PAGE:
Whilst the underlying principle of our much-admired NHS is that “NHS care is free at the point of delivery” in practice, accessing CHC funding quickly, just when you need it, can be an entirely different proposition! Readers comment that the CHC review and appeal’s process is full of ‘minefields’, ‘hurdles’, ‘complexities’ and is ‘overwhelming’, ‘daunting’, ‘stressful’ and ‘challenging’.
The backlog created by the deadlines for registering retrospective claims backfired and clogged up the retrospective review pipeline for many years to follow. Perhaps this was a desired outcome? Regardless, most CCGs, without exception, demonstrably failed to absorb the huge influx of retrospective cases efficiently and allocate adequate resources to cope. The backlash has been felt ever since, and indeed, some cases registered in 2012/13 still have not been finalised and remain under appeal!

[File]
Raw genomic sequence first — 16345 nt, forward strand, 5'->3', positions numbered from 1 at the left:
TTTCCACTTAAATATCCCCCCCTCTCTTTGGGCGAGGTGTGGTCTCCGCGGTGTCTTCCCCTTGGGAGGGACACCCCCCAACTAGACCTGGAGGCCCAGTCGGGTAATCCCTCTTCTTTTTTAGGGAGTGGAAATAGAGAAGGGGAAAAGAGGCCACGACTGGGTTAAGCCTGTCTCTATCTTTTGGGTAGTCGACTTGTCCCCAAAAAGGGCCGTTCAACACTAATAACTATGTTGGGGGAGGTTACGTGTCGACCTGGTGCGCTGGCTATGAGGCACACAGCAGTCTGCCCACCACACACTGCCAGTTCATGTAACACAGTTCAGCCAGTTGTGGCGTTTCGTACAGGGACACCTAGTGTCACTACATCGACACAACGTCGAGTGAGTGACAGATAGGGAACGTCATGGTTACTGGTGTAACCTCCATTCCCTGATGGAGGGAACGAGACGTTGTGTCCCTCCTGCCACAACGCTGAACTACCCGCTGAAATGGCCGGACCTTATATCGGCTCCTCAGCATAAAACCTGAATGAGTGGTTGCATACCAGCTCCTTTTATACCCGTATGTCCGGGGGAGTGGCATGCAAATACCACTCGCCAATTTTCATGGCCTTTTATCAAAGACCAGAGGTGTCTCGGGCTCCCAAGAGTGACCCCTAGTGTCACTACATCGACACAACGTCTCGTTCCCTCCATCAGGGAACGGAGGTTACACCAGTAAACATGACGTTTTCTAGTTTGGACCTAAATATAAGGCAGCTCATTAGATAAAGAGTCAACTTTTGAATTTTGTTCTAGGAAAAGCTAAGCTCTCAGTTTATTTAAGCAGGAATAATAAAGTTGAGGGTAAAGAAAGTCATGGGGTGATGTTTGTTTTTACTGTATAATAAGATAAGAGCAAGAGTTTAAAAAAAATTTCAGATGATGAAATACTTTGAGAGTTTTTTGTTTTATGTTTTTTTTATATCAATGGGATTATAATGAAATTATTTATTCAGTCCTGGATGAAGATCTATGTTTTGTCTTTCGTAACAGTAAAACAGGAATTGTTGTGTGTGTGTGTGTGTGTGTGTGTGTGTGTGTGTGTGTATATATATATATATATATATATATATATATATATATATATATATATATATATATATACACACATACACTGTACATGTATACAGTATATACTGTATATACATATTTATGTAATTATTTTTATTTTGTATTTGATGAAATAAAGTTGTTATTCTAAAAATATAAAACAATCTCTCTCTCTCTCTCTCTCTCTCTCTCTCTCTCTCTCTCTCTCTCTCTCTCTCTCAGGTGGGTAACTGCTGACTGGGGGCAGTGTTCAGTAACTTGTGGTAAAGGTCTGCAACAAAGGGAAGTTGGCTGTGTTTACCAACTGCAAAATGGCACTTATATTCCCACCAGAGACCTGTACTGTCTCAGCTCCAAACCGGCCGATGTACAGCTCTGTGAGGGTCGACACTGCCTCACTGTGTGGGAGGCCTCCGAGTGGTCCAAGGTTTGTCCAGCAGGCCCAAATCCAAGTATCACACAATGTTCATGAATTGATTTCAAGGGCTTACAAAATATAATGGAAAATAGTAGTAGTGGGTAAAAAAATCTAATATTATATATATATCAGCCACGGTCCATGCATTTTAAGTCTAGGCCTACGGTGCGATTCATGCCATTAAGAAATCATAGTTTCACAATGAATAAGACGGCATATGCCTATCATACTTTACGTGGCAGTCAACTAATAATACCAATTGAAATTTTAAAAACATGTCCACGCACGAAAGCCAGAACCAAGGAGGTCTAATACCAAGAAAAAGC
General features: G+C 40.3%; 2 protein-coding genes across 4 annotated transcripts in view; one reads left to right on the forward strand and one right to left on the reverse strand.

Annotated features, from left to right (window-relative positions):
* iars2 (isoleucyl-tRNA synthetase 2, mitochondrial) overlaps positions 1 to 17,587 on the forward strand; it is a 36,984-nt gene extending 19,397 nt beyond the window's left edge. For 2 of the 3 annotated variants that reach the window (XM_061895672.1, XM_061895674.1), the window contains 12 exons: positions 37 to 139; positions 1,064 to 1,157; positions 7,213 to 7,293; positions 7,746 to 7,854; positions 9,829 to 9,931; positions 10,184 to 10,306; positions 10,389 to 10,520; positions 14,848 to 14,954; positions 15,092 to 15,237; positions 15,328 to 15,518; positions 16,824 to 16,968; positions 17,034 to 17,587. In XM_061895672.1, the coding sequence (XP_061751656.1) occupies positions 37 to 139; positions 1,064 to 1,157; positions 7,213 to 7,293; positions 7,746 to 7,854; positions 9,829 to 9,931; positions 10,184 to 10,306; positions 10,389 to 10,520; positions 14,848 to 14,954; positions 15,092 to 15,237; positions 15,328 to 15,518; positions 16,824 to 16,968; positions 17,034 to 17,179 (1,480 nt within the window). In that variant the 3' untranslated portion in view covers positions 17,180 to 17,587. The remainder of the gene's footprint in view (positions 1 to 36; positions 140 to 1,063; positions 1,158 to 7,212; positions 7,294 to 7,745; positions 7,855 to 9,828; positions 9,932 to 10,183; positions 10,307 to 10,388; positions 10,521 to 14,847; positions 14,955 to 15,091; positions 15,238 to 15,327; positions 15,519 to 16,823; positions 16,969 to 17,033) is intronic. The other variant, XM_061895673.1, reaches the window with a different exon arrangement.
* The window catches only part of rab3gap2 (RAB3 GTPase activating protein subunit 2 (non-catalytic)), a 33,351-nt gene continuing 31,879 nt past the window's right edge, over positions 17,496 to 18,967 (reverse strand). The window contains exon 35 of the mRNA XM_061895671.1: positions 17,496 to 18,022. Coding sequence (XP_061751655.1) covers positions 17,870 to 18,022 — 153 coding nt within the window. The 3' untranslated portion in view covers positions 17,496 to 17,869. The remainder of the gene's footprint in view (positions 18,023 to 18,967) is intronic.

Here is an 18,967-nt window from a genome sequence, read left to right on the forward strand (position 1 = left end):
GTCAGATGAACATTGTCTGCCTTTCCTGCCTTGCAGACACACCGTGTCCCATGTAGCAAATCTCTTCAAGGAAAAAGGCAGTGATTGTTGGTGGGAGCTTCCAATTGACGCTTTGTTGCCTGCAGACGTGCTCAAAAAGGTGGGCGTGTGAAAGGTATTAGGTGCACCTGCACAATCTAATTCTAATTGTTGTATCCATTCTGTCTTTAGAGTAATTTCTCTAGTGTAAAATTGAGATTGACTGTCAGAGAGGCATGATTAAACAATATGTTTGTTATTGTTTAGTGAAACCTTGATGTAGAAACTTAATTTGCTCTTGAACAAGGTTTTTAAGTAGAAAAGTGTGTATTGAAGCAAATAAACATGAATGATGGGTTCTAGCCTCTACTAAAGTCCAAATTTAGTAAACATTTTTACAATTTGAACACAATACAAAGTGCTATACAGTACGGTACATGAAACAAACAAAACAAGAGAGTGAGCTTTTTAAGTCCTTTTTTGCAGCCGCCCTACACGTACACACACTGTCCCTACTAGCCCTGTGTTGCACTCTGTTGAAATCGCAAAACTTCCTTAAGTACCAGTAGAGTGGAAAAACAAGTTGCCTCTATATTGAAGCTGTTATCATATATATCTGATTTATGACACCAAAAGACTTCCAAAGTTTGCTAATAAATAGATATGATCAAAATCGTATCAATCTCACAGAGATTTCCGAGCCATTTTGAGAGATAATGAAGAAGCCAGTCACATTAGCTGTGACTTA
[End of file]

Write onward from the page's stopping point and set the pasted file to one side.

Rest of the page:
Whilst apologising for the delays, the best most CCGs could do in the early years was to issue holding updates when chased, advising that your case was (say no. ‘56’) in the queue – with no commitment or timescale as to when it would be looked at. And, just when you thought your it was moving to the top of the list for review, the case could then be reallocated to a Commissioning Support Unit (CSU) and get downgraded again. Most CSUs were notoriously hard to communicate with (not to mention administratively incompetent) and inevitably you would be fobbed by someone who had no idea what was going on (assuming that they could actually trace your papers!). All these delays and bureaucratic hurdles left families and their representatives feeling angry and frustrated.